RSPB report criticises poor regulation of 150 pesticides


The Royal Society for the Protection of Birds (RSPB) has attacked current risk assessments for chemicals used in UK farmland, claiming these are inadequate to guard wildlife.

The authors of the Pesticides and Wildlife: a decades old crisis study assert that, with more than half of farmland species in decline, urgent Government action is needed to persuade farmers to reduce their use of chemicals.

They add that the 150 chemicals employed in sufficient quantity to cover all UK farmland more than 10 times annually.

Said RSPB director for conservation Katie-Jo Luxton: “Many innovative farmers are finding ways to work with nature to reduce their reliance on pesticides while still producing healthy and profitable food.

“With the right support from Government many more farmers can be encouraged to do the same. With farmers’ help, we can halt wildlife decline and keep common species common and avoid extinction.”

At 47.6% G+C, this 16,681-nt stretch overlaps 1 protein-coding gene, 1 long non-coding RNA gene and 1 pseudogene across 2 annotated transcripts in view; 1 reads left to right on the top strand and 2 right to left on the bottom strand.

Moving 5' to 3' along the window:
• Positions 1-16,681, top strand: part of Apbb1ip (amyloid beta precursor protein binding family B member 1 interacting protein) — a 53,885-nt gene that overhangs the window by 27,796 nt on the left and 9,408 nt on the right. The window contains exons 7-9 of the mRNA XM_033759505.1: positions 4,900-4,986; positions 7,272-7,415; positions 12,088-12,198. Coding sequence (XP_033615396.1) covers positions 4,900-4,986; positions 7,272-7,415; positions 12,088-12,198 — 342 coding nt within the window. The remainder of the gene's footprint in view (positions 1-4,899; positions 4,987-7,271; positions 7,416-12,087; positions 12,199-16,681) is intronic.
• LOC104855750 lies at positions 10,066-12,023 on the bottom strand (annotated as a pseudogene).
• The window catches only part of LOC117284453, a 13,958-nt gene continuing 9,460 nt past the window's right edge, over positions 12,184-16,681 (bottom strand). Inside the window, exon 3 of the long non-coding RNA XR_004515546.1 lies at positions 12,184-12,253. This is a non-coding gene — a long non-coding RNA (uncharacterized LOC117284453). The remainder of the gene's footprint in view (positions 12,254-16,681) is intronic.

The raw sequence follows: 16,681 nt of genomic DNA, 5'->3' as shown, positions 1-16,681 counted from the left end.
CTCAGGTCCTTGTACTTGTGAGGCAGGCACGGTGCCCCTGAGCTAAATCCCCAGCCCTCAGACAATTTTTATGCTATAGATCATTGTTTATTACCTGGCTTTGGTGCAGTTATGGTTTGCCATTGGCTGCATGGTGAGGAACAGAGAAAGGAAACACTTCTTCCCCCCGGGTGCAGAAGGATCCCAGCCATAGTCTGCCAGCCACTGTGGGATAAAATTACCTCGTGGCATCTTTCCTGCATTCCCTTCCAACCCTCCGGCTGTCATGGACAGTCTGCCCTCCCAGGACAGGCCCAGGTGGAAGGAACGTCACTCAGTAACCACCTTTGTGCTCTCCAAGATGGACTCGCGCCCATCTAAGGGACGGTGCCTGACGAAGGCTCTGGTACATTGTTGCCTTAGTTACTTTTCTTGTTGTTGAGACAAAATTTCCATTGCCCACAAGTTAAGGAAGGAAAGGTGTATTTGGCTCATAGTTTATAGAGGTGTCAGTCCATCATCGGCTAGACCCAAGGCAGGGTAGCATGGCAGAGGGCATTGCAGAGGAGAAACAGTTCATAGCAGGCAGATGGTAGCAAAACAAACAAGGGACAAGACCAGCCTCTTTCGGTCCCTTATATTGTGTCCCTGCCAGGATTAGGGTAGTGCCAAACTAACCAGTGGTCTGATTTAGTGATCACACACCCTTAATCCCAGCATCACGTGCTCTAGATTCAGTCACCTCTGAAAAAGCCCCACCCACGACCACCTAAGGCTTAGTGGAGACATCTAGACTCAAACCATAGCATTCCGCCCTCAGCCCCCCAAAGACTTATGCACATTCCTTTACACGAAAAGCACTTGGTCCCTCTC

The report makes five recommendations to Whitehall, including:

  • Government commitment to pesticide reduction targets, addressing volume of usage and overall toxicity
  • Subsidy for farmers and finance for training them, making use of post-Brexit environmental initiatives
  • More R&D funding for alternatives to pesticides
  • An improved pesticides approvals process
  • Encouragement of public lobbying of councils to apply pesticides-free policies

The society added that there was a lack of published literature regarding the negative impact of many pesticides. A study of information about the 30 most commonly used products revealed nearly three quarters related to just four chemicals, with 16 pesticides allegedly never subject to a literature review.

In addition, there was a dearth of information regarding the ‘cocktail effects’ of the use of multiple chemicals, said the RSPB.

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Laboratory News, 3-07-22